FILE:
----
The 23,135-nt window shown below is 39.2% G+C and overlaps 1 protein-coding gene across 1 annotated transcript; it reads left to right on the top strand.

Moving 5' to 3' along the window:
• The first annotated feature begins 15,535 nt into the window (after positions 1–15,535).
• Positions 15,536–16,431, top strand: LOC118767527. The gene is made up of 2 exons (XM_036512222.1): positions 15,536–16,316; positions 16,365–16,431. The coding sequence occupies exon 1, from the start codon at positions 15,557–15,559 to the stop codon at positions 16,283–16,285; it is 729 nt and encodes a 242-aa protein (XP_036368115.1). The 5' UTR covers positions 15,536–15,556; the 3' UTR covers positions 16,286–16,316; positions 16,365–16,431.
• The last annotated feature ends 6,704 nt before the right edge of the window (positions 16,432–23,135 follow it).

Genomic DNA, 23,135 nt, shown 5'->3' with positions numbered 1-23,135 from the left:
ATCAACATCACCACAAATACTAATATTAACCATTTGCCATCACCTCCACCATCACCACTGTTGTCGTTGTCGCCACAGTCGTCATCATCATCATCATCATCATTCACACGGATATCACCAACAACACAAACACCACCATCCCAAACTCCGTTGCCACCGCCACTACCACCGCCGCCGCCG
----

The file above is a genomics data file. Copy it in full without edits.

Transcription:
The 23,135-nt window shown below is 39.2% G+C and overlaps 1 protein-coding gene across 1 annotated transcript; it reads left to right on the top strand.

Moving 5' to 3' along the window:
• The first annotated feature begins 15,535 nt into the window (after positions 1–15,535).
• Positions 15,536–16,431, top strand: LOC118767527. The gene is made up of 2 exons (XM_036512222.1): positions 15,536–16,316; positions 16,365–16,431. The coding sequence occupies exon 1, from the start codon at positions 15,557–15,559 to the stop codon at positions 16,283–16,285; it is 729 nt and encodes a 242-aa protein (XP_036368115.1). The 5' UTR covers positions 15,536–15,556; the 3' UTR covers positions 16,286–16,316; positions 16,365–16,431.
• The last annotated feature ends 6,704 nt before the right edge of the window (positions 16,432–23,135 follow it).

Genomic DNA, 23,135 nt, shown 5'->3' with positions numbered 1-23,135 from the left:
ATCAACATCACCACAAATACTAATATTAACCATTTGCCATCACCTCCACCATCACCACTGTTGTCGTTGTCGCCACAGTCGTCATCATCATCATCATCATCATTCACACGGATATCACCAACAACACAAACACCACCATCCCAAACTCCGTTGCCACCGCCACTACCACCGCCGCCGCCG